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South Africa moves to ‘test and treat’

Any HIV positive person will be able to get antiretroviral medicine irrespective of their CD4 count by September.

From September, South Africa will offer anyone living with HIV antiretroviral treatment irregardless of CD4 count, a measure of the immune system's strength

From September, South Africa will offer anyone living with HIV antiretroviral treatment regardless of CD4 count, a measure of the immune system’s strength

Treasury has allocated an extra R1-billion to finance this “universal test and treat” (UTT) programme, Health Minister Aaron Motsoaledi announced during his budget speech in Parliament today.

The total health budget for 2016/17 is R183,6-billion, but there has been no increase in allocation to the National Health Insurance (NHI) although the Minister stressed that government was committed to its introduction.

“There isn’t a pot of gold for the NHI. It requires reorganising money that is already there,” Motsoaledi told Health-e News. He added that employers got around R16-billion in tax incentives for staff medical aid subsidies while around medical schemes had around R43-billion in reserves.

Government decided to adopt UTT after research showed that it would save money in the long term, mainly because it radically reduces the chance of an HIV-positive person passing the virus to others when they are on treatment and their viral loads are undetectable.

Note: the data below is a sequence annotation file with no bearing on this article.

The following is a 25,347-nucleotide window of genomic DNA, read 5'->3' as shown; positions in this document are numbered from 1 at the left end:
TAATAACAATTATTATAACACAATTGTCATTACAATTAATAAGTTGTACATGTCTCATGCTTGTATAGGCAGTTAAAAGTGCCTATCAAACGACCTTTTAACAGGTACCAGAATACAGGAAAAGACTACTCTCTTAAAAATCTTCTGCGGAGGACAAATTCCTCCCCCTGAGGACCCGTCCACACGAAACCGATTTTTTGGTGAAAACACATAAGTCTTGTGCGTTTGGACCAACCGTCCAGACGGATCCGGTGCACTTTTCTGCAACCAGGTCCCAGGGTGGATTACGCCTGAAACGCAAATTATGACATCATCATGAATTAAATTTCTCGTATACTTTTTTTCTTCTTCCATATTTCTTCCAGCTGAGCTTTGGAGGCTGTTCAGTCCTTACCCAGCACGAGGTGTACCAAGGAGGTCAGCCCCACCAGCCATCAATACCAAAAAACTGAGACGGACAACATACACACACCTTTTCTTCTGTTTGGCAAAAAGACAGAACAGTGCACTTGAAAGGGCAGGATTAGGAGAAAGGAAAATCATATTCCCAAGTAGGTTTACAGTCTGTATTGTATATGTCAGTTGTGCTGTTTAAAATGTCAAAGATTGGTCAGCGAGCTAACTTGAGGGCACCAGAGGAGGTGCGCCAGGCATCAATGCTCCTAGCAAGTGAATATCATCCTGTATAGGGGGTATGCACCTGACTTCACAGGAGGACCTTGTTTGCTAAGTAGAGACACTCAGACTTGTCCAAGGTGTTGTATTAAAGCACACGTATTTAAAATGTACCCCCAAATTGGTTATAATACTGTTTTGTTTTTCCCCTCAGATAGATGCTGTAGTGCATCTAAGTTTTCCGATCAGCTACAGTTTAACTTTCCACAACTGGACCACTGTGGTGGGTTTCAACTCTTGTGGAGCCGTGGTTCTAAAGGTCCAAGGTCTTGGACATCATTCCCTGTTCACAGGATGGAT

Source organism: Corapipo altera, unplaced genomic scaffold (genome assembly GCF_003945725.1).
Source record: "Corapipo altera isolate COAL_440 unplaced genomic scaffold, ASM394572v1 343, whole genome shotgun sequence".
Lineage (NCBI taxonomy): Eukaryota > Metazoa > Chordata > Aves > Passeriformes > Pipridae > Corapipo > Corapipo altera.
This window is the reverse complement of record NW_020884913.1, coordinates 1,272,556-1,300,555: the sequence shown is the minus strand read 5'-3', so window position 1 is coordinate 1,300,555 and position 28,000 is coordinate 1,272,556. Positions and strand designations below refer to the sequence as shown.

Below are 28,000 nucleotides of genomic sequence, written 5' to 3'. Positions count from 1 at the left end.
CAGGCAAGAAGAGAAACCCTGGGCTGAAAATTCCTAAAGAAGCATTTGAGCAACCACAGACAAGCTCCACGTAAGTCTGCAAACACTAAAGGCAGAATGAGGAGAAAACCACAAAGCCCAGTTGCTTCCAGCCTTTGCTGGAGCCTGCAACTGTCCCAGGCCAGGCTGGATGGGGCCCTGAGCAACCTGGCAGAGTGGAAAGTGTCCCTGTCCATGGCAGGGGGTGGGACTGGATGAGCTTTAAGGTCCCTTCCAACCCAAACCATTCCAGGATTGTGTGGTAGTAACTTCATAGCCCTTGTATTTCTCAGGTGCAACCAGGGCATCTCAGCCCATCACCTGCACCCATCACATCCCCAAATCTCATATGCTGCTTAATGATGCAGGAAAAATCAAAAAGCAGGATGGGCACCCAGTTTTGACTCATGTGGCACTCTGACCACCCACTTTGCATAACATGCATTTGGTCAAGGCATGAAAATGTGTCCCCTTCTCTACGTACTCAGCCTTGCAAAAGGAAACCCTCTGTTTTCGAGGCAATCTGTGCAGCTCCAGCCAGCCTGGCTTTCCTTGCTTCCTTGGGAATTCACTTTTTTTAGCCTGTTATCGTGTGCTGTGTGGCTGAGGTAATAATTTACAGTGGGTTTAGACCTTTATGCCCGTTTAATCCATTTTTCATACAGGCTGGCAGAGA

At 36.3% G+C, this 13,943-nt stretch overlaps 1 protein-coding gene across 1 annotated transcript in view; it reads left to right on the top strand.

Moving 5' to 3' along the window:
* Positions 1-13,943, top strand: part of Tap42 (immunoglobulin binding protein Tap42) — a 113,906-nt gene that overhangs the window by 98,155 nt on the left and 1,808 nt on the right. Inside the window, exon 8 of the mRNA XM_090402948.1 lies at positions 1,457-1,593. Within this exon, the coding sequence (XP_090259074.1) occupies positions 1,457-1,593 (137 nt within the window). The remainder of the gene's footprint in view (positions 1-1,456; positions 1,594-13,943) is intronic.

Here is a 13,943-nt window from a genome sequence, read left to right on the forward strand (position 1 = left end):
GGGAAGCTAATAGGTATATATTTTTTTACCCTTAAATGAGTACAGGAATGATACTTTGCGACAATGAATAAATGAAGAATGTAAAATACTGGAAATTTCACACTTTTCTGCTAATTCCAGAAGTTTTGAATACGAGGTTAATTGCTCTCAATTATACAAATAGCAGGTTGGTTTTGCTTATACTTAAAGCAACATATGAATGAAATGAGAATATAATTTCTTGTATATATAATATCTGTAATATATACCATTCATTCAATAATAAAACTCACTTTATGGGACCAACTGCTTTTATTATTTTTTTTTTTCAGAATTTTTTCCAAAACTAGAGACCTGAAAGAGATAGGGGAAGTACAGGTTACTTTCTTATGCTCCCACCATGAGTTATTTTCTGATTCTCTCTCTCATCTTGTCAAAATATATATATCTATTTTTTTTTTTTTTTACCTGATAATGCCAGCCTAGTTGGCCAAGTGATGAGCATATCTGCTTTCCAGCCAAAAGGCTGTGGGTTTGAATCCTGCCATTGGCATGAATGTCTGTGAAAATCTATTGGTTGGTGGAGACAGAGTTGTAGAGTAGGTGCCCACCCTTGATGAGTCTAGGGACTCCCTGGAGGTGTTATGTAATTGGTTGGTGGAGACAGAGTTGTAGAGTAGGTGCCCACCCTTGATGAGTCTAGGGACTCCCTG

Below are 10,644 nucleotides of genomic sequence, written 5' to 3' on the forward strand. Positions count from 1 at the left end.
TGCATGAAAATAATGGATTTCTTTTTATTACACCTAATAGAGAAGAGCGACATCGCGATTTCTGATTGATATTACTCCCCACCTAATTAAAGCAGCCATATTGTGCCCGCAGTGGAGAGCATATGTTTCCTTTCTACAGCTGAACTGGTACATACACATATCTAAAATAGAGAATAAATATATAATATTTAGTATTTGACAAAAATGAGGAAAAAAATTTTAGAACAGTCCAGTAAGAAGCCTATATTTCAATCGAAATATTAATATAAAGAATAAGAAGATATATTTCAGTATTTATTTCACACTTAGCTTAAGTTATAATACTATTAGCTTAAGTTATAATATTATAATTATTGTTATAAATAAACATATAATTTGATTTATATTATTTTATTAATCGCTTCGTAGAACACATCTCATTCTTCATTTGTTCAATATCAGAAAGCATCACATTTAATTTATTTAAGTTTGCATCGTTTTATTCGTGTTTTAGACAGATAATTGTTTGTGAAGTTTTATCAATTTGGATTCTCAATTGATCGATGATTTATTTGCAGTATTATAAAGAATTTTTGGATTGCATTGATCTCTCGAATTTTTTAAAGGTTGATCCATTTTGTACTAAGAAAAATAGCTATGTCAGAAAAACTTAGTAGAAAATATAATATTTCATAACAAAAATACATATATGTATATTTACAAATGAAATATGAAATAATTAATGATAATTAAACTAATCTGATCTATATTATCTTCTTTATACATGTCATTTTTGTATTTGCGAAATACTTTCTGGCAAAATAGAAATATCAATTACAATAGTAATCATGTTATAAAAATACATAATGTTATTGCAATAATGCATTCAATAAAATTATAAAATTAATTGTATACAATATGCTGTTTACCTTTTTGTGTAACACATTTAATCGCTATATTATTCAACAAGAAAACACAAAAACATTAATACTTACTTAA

The health department has also launched an application that anyone can download to address medicine stock-outs. About 60 percent of all clinics have already started to use the stock visibility system, which monitors medicine stocks. Patients who download the app and experience stockouts can simply press a button and notify Pretoria, said Motsoaledi.

He added that he had started to negotiate with Roche, which produces the breast cancer medicine Herceptin, to try to reduce its price. It currently costs R500,000 for a year’s treatment.

Government is also launching a three-year campaign focusing on young women, aimed at reducing HIV, teen pregnancy and gender-based violence. – Health-e News.

An edited version of this story was also published on Health24.com

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